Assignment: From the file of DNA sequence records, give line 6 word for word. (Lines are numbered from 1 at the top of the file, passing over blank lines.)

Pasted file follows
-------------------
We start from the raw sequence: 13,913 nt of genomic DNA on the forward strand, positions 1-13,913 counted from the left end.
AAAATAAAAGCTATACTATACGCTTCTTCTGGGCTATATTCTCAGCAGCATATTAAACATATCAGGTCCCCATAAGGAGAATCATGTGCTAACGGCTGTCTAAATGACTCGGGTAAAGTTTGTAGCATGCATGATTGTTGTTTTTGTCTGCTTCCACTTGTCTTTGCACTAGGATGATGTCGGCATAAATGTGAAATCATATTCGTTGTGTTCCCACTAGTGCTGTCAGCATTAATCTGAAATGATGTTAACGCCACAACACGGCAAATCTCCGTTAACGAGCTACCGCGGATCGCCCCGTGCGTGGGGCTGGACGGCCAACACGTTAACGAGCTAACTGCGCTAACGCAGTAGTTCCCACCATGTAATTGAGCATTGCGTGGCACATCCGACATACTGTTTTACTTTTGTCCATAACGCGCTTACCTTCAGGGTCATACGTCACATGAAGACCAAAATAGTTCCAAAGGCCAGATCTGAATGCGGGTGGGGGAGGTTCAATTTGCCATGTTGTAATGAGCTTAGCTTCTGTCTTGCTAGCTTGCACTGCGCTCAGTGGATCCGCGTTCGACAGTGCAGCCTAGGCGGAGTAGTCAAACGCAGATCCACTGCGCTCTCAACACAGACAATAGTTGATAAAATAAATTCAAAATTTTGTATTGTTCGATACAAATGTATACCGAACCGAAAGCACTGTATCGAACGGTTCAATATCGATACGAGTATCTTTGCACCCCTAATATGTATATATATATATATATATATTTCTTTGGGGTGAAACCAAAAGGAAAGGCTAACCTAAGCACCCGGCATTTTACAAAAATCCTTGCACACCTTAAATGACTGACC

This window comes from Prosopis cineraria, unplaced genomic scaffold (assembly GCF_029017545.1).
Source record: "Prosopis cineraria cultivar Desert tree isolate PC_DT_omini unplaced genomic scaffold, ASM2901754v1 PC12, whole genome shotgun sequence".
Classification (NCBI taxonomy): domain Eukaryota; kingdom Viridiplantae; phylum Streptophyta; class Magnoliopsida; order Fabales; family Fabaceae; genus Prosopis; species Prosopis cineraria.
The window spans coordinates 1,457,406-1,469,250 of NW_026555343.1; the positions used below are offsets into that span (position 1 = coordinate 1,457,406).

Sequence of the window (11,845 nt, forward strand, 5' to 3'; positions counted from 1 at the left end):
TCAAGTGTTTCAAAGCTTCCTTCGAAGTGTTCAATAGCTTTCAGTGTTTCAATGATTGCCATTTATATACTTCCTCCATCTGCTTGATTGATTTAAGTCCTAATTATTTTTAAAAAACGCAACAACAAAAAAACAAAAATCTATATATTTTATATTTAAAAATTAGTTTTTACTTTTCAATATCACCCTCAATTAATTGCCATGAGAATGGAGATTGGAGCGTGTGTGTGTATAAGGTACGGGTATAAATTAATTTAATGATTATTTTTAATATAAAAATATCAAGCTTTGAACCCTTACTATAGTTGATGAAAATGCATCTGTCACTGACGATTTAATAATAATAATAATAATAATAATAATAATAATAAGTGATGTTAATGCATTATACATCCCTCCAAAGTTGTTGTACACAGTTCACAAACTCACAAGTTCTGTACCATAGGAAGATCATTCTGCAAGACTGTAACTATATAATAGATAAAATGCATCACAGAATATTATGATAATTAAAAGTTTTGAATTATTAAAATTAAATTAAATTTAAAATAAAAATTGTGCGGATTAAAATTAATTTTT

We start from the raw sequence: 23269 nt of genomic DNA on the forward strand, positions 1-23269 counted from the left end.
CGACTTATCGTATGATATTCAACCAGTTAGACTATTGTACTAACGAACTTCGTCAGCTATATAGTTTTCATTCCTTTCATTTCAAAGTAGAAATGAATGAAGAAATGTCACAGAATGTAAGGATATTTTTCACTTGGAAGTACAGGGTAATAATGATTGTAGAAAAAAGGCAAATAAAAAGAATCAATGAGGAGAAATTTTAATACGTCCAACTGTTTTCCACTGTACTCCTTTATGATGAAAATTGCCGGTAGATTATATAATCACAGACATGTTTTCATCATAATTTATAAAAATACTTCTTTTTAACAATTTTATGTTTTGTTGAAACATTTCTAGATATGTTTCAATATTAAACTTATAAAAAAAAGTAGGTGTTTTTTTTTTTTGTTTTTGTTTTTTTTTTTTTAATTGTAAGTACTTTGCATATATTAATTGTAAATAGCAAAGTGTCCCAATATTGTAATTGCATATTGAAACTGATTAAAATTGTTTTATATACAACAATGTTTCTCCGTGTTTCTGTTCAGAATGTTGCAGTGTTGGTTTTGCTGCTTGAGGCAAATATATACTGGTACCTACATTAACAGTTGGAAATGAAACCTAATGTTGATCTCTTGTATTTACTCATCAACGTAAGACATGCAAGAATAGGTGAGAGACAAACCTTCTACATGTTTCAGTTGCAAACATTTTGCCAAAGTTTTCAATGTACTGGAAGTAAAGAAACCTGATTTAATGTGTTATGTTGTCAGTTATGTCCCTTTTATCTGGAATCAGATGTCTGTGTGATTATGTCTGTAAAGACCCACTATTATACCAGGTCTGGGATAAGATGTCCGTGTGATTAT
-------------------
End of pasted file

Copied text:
The window spans coordinates 1,457,406-1,469,250 of NW_026555343.1; the positions used below are offsets into that span (position 1 = coordinate 1,457,406).